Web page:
Male pattern hair loss (androgenetic alopecia) is the most common cause of hair loss in men. Almost half of all men over the age of 50 are affected. This is about 50 million men and 30 million women in the U.S. When men between the ages of 18 and 49 were surveyed, 42% reported moderate to extensive hair loss.1
Hair loss can begin at any time, even in your teens or twenties. In women, it more commonly occurs after menopause.2 With male pattern baldness, you may notice hair thinning, receding hairline, or balding. Androgenetic alopecia is a common, treatable, and frequently reversible cause of hair loss.
What Causes Male Pattern Baldness?
Male pattern baldness is caused by a genetic sensitivity to dihydrotestosterone (DHT), a form of testosterone. DHT is essential for sexual hair growth. This includes axillary, pubic, and facial hair. Changes in testosterone levels are not directly responsible for androgenetic alopecia. Their metabolite, DHT, is.
Everyone sheds about 50 to 100 hairs each day. There are three phases of hair growth:
Anagen (growth phase) phase can last for several years.
Catagen (transitional phase) phase lasts for about ten days.
Telogen (resting phase) phase typically lasts for two to three months.
Scalp hair is also sensitive to DHT. Some people are excessively sensitive. When researchers plucked hair from men with male pattern baldness and men who did not have the condition, they found that men with male pattern baldness had higher levels of androgen receptors than those who did not.3
DHT sensitivity shortens the hair follicle growth phase from years to weeks or months, and the hair follicles also decrease in size. With a shorter growth phase, more hairs enter the resting phase and fall out. A smaller hair follicle results in hairs that are thinner and less coarse.
Getting older: As we age, the hair follicle growth phase gets shorter, sex hormone levels decline, and hair follicles get smaller. Smoking, ultraviolet light exposure, and poor nutrition can increase age-associated hair loss.
Autoimmune conditions: Alopecia areata is a common autoimmune disorder that causes more patchy hair loss.
Thyroid disease: Decreased thyroid hormone can cause hair loss.
Decreased sex hormones: While decreased estrogen, progesterone, and testosterone do not directly cause male pattern or female pattern hair loss, decreasing sex hormone levels with age can impact the speed and timing at which it occurs.
Cancer treatments: Both chemotherapy and radiation therapy can cause hair loss.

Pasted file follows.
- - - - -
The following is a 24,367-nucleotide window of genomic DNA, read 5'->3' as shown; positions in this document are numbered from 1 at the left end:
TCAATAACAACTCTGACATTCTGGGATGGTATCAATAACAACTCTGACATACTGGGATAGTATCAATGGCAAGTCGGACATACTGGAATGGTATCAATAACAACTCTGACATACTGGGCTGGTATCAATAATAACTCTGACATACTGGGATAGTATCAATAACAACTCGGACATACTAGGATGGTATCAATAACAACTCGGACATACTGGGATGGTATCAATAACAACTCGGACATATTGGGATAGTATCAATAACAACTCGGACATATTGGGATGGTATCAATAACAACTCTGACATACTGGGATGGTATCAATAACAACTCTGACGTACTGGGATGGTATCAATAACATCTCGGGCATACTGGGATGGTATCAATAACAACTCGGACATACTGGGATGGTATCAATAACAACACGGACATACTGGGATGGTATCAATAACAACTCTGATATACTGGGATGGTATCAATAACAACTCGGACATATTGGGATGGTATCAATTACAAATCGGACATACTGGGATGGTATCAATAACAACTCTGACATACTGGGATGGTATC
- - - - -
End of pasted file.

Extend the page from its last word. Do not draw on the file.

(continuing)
Medications: Some medications can cause hair loss, such as blood thinners, anti-seizure medications, antibiotics, cholesterol-lowering medications, and gout treatment. Check with your doctor or pharmacist to see if hair loss is a common side effect if you are taking medications.
Childbirth: While many women notice increased hair growth during pregnancy, the stress of delivery will commonly cause hair loss.4
Traction: Pulling hair too tightly into a rubber band or barrette can cause localized hair loss.
Infection: Tinea scalp infections cause scaling and circular patterns of hair loss.
Stress: Psychological and physical stress can cause an abnormal increase in the number of hair follicles shifting to a resting phase, causing hair loss.
Trichotillomania: Twisting or pulling on hair can cause hair breakage and loss.
Symptoms of Male Pattern Baldness
Male pattern baldness has a recognizable pattern. You will notice the following:
Thinning: The first sign you may notice is overall hair thinning. You may notice hair falling out when you comb or wash your hair.
Receding hairline: Your hairline will gradually inch up toward the crown of your head, and your forehead will appear broader. Over time, your hairline will take on an “M” shape.
Bald spot: You will notice hair thinning and then balding on the crown of your head.
Balding: Your receding hairline and bald spot will meet. You will notice that the hair at your temples and below the crown of your head remains, but the rest has become bald.
Telogen effluvium is the medical name for hair shedding. With excessive hair shedding from telogen effluvium, you could lose 300 to 500 hairs per day instead of the more typical 50 to 100.5 There are many reasons why your hair may be shedding. It usually happens a few months after a stressful event and lasts less than six months.5 Telogen effluvium does not typically cause baldness, but it can cause noticeable hair thinning.